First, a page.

“The Invention of Lying,” written by, directed by, and starring comedian Ricky Gervais, has a simple premise, as detailed in the previews: No one in the world has ever lied, until now.
Gervais’ character, Mark Bellison, apparently has a misfiring synapse when he lies for the first time, and it surprises him as much as it would anybody. But once he realizes the import of what he’s done, he keeps doing it, trying to use his powers for good, with some hilarious results.
I wondered about the premise before seeing the movie. What would the “ban” on lying include? As it turns out, the authors went whole hog. When they say no one’s ever lied in this world, they mean in any way. No fictional stories, no lies by omission, no intentional deceit, and no religion.
Basically the rule on this imaginary world has always been: you can’t say anything that isn’t. No one’s ever thought of doing such a thing.
So, if two people tell you two different things, then one of them is mistaken.
The story starts of hilariously, with Gervais’ and Jennifer Garner’s characters meeting for a date. She’s hot, and he’s dumpy. They waste no time telling each other this, in all honesty, including their doubts and worries about the date. Flattery doesn’t exist, because it’s a form of lying. Keeping silent to spare someone’s feelings is also lying, and so has never been done.
Think of all the things that wouldn’t exist if no one had ever said anything that wasn’t true… For instance, words like true, untrue, belief, unbelievable, fiction, lying, etc. — none of those words can exist. There are no churches, no novels. All movies are historical or documentary. All news shows only tell the truth (how great that would be!)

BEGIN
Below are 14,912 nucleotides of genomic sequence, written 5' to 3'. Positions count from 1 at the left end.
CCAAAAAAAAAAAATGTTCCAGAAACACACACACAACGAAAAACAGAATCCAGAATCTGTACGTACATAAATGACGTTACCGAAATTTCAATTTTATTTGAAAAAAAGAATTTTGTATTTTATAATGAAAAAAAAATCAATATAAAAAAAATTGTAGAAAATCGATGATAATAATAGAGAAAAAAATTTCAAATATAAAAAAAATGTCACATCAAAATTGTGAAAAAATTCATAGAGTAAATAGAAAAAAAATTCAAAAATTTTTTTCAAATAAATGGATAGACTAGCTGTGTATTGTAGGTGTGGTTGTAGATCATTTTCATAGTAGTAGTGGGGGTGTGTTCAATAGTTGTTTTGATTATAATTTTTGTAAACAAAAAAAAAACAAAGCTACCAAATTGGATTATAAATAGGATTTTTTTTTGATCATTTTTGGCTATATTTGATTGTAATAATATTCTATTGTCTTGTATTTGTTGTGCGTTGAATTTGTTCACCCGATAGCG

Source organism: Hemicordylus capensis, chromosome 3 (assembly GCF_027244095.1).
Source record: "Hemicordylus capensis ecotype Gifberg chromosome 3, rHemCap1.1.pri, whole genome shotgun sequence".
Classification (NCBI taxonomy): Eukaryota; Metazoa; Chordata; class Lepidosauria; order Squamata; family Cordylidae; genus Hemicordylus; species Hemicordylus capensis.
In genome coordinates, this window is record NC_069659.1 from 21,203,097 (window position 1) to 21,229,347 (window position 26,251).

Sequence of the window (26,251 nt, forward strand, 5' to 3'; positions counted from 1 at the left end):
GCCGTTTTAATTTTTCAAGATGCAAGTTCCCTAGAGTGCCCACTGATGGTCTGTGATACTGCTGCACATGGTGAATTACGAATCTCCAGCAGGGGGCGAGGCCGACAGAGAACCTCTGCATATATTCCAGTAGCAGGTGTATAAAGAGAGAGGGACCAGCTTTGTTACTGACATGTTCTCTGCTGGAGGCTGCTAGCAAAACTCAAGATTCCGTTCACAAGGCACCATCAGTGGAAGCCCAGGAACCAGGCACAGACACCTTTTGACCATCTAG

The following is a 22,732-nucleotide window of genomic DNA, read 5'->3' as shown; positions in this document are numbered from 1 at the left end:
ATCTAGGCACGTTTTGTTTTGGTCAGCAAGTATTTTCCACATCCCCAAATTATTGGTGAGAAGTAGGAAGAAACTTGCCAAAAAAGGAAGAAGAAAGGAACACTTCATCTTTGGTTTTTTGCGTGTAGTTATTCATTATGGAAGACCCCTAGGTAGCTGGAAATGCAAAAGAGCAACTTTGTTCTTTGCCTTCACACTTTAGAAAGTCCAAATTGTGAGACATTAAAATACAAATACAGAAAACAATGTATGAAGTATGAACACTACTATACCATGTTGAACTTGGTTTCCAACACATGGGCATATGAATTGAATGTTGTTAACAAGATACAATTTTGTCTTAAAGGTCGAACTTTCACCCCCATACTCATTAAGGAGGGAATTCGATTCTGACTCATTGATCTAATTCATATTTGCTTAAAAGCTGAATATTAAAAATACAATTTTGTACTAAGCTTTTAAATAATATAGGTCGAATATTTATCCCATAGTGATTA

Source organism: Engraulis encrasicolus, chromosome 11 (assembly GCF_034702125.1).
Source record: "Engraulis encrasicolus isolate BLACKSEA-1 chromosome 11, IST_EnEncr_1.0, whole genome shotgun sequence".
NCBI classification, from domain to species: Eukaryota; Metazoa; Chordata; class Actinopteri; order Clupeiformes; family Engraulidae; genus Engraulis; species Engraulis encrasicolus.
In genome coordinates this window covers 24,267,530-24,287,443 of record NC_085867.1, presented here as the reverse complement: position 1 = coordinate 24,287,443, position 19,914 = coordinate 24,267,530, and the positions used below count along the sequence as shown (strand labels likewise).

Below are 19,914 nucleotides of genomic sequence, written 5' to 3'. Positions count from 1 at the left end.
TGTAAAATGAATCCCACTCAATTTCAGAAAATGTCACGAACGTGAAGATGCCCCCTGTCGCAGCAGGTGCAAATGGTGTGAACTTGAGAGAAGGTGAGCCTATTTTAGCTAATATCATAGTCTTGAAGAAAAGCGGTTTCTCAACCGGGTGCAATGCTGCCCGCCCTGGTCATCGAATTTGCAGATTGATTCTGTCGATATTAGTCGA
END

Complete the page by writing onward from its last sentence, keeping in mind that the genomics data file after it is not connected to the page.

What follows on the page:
When Bellison suddenly realizes he can say things that don’t agree with reality (lying), he quickly learns what power that holds, both for good and evil. He can walk into a bank and tell them he has quite a bit of money in his bank account — they’ll assume their computers have made a mistake.
In the course of the story, Bellison learns how to make people feel better about themselves by telling little white lies. He invents fictional movies, and later religion. Religion came naturally, because everyone was scared of the nothingness that comes after death. He assured them that good things would follow death, at least for good people.
Religious people are unlikely to enjoy the movie, since it gets to the heart of why most early religions were started — to cure that fear of life and fear of the unknown after death (besides the ability to control large groups of people).
But it’s well-thought out and well-executed in this movie. The funny parts are really funny, and the sad parts are really sad. There’s really no great cinematography though, no reason to see it on the big screen. Wait for it on DVD.
IMDb: The Invention of Lying
Wikipedia: The Invention of Lying
(for language, including some sexual material and a drug reference)
Length: 100 min. (1:40)
Director: Ricky Gervais / Matthew Robinson
Genre: Comedy / Religion
My Rating: 8 of 10
Family Friendly: No
(“language” includes a couple of f-bombs, surprising for PG-13)
Ricky Gervais, Jennifer Garner, Rob Lowe, Jonah Hill, Tina Fey, Jason Bateman, Edward Norton (uncredited cameo)
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